Internal controls in areas related to information systems, financial statements, or assets might be negatively affected if they are not considered when organizational decisions are made. Neutering internal controls can adversely affect cost-cutting initiatives by exposing the company to greater losses due to fraud and abuse.
Many internal controls are deceptively simple: comparing actual results to budgets, ensuring segregation of duties, requiring multiple levels of approval, mandating job rotations, enforcing vacations, and monitoring cycle counts. Even physical controls such as locked doors and cabinets and controlling the custody of signature stamps are easy to implement. All of these measures are so simple, in fact, that there is often little thought given to overriding them to save time by sharing passwords, signing blank documents, giving unauthorized employees access to the signature stamps, or propping doors open.
Even well-designed internal controls can only provide reasonable assurance that they will be practiced. Poor judgement, misunderstanding the control objectives, management overrides, and collusion can all circumvent even the best internal controls. Collusion among key people can render both preventive and detective controls almost totally ineffective and useless.
There are many audit steps to test the integrity of the control environment, but experienced fraud investigators know that the best way to evaluate the control environment is to start by assessing the integrity and competence of senior management. Lax management breeds lax employees. Dishonesty exhibited by management, even if directed at people outside of the company, creates a dishonest environment where theft is easier to rationalize. Even when an employee has a need and an opportunity to steal, it usually will not happen unless the individual also can rationalize some justification to commit theft. Poor management can provide all the rationalization an employee might need.
It is not uncommon to investigate fraud by management and find that underlings are stealing from the managers who are stealing from either the owners or lenders. Like children imitating what they see their parents do, employees often mimic their superiors’ behaviors.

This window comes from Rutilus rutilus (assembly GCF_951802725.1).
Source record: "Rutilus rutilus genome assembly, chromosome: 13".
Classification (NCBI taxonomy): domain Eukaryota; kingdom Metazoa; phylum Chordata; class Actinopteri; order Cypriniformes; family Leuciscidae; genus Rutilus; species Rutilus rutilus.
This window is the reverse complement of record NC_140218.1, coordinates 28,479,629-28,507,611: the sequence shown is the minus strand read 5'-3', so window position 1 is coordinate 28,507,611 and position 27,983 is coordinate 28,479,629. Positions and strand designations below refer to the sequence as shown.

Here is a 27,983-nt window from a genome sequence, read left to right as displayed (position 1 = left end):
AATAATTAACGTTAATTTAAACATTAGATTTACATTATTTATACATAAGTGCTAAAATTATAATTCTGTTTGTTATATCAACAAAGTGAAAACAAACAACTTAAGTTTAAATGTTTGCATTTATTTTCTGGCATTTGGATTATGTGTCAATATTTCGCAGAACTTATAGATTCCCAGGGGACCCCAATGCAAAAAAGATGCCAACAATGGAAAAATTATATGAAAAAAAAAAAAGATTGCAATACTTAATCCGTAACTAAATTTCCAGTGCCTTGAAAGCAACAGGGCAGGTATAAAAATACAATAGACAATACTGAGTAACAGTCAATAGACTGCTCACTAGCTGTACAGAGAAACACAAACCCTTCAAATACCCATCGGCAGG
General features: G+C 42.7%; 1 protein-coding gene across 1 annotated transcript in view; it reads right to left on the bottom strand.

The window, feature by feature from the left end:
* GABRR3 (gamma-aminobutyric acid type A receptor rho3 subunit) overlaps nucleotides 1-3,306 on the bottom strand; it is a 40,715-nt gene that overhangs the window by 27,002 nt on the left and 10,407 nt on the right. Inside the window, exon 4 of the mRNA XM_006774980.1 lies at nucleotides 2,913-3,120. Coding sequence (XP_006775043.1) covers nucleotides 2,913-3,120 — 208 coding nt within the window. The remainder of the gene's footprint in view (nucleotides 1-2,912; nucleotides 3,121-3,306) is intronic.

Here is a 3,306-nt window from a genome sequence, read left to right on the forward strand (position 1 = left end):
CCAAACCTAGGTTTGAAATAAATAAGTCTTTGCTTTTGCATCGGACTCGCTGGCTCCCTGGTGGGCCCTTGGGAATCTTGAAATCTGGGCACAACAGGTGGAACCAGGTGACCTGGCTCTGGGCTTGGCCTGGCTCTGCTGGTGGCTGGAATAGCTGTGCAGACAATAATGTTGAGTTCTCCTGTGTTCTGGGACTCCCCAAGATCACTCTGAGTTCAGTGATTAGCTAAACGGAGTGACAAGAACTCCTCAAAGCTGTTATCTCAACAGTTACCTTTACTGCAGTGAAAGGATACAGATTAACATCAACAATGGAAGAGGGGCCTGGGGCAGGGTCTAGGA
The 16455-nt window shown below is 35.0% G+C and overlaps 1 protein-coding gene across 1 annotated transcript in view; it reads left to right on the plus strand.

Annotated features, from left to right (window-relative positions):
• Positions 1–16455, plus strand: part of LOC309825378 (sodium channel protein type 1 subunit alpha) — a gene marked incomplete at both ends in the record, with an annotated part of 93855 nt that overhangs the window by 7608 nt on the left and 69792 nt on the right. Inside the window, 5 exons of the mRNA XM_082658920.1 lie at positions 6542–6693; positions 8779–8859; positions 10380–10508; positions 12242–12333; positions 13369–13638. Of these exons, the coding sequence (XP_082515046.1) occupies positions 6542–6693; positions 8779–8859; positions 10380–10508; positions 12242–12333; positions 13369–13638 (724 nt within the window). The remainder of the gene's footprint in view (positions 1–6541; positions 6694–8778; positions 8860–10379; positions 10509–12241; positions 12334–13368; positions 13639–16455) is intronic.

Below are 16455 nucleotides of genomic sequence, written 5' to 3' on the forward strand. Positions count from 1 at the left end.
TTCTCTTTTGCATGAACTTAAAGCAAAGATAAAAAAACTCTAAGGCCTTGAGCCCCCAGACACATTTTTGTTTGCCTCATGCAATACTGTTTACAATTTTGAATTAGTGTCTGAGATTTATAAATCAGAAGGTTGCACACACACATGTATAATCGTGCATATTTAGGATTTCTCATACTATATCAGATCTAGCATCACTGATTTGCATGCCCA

To identify fertile ground for fraud, one need only be aware and observant. For example, an embezzlement scheme was discovered at one company because an alert regional manager took a local manager out for a drink to celebrate a good performance review. The local manager chose the bar at an off-track betting establishment where everyone seemed to know his name, which raised the regional manager’s suspicion. Patterns matter.
What are senior management’s personality traits? Do they cheat at golf? Steal hotel furnishings? Lie about where they are going or what they are doing? Make up stories to enhance their prowess? Put personal items on their expense reports? One or two instances of any of these transgressions may not mean much, but more than a few can show a pattern that should be concerning.
Even if outsiders do not notice the patterns exhibited by senior managers, they can be sure that subordinates are aware of them. Management sets the tone, intentionally or not, and the organization reflects that tone. Consultants should be aware of the constant messaging and consider whether management is giving employees motive and rationalization to override internal controls. Accountants, procurement managers, bankers, and midlevel managers do not just spontaneously choose to become fraudulent professionals.
The best internal control is a management team that sets a tone characterized by integrity, and the best way to gauge that is to pay attention to the patterns, actions, and attitudes of the people in the organization. Successful managers may be good at disguising some of their less savory personality traits, but those qualities often show loud and clear in the people that management hires and keeps on board.
Spending time in the midlevel ranks to get to know people is often a great way to learn about the people at the top. It is not what the subordinates say about upper management, but how they conduct their daily business that speaks volumes about the managers who oversee them.
The best internal controls are honest and competent employees. Bad employees can find ways to get around the best controls. Competence and character both matter.